The ThermoWorks Billows is the company’s first entry into the barbecue thermostatic controller market. It is designed to work in conjunction with the ThermoWorks’ Signals wireless thermometer. If you own an earlier version of the Signals, its firmware will be updated through the revised app and will work seamlessly with the Billows fan assembly.
Billows plugs into an adapter that connects the 12 V power supply and the Signals together. When connected, and a temperature probe is inserted into channel 4 of the Signals, the unit switches over automatically to thermostatic controller mode. The remaining three channels can be used to monitor food temps, and each has its own alarm settings. The user can set the cooker’s target temp either on the Signals itself or via the app. In fact, the Signals/Billows pair can operate independently of the phone app without any loss of functionality, a plus if you’re somewhere without an internet connection. In the absence of internet, the Signals can still communicate with your smart phone via Bluetooth, but you’ll have to stay within its rather limited range to monitor the progress of the cook. If you’ve configured your Signals to talk to your router, you can monitor and control the unit anywhere an internet connection is available.
This test was conducted using an 18.5” Weber Smokey Mountain smoker as the test platform. I used Kingsford charcoal briquettes as the fuel. Ambient temperatures were in the upper 60s Fahrenheit, and there was negligible wind. The Billows attached to the Weber using a hairpin spring that went through the vent opening. Heat resistant tape was supplied to close off the unused vents.
The fan is a high-output unit that brings the cooker up to operating temperature quickly. ThermoWorks suggests opening the upper exhaust vent only a fraction, and this worked well.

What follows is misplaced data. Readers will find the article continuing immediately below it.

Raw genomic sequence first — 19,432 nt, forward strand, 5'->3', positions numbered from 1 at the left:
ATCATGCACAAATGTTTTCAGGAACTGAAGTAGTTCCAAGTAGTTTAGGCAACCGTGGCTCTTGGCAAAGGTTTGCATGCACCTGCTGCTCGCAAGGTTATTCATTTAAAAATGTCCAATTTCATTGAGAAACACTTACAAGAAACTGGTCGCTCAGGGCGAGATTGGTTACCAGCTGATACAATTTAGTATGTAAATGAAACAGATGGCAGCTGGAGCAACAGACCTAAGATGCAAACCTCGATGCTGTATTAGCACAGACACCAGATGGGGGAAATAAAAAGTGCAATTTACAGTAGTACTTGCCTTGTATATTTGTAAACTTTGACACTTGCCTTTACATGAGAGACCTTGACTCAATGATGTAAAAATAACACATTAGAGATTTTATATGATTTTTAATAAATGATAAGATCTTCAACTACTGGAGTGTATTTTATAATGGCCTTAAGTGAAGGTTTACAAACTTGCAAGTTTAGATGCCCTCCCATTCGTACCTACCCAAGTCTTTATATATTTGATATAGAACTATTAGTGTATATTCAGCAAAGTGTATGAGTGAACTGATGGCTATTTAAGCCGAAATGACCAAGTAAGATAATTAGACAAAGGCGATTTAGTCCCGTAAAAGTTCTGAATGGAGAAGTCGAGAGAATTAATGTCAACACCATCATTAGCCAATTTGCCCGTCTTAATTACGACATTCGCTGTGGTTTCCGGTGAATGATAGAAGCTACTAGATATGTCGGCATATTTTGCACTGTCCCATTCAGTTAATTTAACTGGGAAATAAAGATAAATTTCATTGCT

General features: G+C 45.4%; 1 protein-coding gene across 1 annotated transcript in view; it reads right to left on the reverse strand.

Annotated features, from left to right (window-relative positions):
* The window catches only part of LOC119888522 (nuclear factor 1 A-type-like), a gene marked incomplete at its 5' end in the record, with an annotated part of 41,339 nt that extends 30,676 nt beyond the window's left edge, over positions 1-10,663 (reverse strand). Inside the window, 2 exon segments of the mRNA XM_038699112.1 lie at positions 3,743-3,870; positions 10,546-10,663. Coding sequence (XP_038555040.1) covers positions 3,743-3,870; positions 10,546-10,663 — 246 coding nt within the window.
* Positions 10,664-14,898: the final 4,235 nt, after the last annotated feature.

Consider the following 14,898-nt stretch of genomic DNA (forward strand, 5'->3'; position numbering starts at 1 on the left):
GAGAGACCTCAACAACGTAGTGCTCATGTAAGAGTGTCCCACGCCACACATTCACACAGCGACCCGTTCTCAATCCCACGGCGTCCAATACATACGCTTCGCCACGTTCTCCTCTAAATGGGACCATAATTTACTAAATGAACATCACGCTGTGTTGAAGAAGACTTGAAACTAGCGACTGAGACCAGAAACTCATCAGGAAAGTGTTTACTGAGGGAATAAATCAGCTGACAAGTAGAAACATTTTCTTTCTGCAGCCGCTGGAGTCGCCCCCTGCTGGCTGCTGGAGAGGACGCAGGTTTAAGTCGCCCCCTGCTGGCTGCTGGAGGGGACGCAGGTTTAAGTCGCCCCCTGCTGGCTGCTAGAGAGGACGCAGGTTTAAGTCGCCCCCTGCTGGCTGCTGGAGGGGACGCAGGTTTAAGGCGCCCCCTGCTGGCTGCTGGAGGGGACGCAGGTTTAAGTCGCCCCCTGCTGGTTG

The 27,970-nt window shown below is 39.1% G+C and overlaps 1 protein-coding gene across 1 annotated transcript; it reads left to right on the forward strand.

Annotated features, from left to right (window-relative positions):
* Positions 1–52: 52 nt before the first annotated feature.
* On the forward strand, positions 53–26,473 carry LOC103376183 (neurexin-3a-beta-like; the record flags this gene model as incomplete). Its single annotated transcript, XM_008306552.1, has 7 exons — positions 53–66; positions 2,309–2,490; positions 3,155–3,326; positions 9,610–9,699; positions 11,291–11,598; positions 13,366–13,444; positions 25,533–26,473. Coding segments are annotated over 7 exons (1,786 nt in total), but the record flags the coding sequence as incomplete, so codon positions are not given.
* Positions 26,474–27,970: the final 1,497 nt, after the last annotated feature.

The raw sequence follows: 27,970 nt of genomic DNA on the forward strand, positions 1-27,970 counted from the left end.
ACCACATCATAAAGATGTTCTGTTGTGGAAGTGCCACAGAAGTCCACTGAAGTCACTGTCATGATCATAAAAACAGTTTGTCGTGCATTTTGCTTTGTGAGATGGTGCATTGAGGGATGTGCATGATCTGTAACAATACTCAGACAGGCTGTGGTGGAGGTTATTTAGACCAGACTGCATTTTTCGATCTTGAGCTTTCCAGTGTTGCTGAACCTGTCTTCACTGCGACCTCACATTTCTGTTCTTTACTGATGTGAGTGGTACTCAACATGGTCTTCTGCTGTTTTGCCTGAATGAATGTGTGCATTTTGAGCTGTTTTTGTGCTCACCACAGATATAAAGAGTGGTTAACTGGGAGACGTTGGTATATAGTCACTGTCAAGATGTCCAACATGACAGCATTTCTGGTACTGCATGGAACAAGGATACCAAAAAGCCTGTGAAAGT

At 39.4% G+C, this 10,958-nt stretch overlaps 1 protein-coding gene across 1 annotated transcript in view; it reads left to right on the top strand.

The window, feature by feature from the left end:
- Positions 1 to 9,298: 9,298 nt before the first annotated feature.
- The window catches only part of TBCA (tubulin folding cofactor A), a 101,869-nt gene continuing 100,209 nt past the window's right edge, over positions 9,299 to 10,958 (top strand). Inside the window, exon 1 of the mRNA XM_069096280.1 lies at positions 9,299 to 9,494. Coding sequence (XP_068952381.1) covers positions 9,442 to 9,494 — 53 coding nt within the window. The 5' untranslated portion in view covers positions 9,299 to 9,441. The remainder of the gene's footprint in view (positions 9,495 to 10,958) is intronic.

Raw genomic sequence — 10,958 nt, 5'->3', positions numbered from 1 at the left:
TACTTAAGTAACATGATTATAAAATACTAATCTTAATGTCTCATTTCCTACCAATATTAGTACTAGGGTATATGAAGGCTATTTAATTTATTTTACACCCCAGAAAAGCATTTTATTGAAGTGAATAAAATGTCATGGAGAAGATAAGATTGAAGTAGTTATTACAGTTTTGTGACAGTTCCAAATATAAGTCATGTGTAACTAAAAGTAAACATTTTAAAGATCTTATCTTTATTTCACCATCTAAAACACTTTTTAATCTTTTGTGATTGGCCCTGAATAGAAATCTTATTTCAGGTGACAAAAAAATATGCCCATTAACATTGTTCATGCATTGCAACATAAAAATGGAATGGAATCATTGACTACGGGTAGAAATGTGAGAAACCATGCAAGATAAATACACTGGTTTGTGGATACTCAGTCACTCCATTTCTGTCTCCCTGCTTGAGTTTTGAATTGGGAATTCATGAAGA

The initial target temperature for the cooker was set to 225°F. When the cooker’s target temperature is set, the unit automatically sets alarm limits 25° above and below the target, and this window is not adjustable by the user. When first fired up, the low temp alarm will sound, but it is easily silenced with the push of a button on either the hardware or in the app.
The graph below shows how well the product regulated the Weber’s temperature. After about 5.5 hours, the temperature began to fluctuate. This is a sign that the charcoal needs to be jostled to knock off its ash buildup. After knocking off the ash, the temp settled down again. At 2 p.m., I raised the target temp from 225° to 250°, and the temperature rose quickly. At 3:45 p.m., I again raised the temperature, this time to 275°, and the temperature responded quickly again. Overall, the temperature regulation was excellent. (Click on the graph to see a larger version.)
The feature set for the Signals/Billows pair is pretty basic compared to other thermostatic controllers on the market. There is no provision to create multiple programmed steps that respond to either an elapsed time or a food temperature. This feature may come in a future app release. There is no open-lid sensing, a feature meant to prevent temperature spikes after opening the lid. However, I did not observe any spikes after adding the food or opening the smoker to jostle the fuel or to add additional charcoal, so perhaps this functionality isn’t required. Using the app, you can view the temperature vs. time for any probe, but you can’t view multiple probes on a single screen. You have to switch back and forth to view their plots, a process that requires several steps. The app doesn’t provide any feedback on the duty cycle of the fan, a feature that can give the user an indication that the ash needs to be dislodged or that fuel is running low. The app itself, running on a Samsung Galaxy S6, gets sluggish after hours of data collection, a problem that the manufacturer is addressing.
Overall, performance of the Signals/Billows pair is very good. Construction is robust and installation is easy. If you already own a Signals, the Billows is a way to add thermostatic control to your wood- or charcoal-fired smoker/cooker for only $59 – a real bargain. The lack of some features might be a problem for some users, but is likely to be a non-issue for many others. I would recommend this unit to anyone who doesn’t demand advanced features but wants a solid, well-made controller at a good price.
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Bill McGrath - Bill McGrath is AmazingRibs.com's Thermometer Maven. He has sophisticated equipment, an electrical engineering degree from Cornell University, and an MBA (almost) from UC Berkeley. Despite being mostly retired, he is still the person responsible for developing and updating all of ExxonMobil's training modules.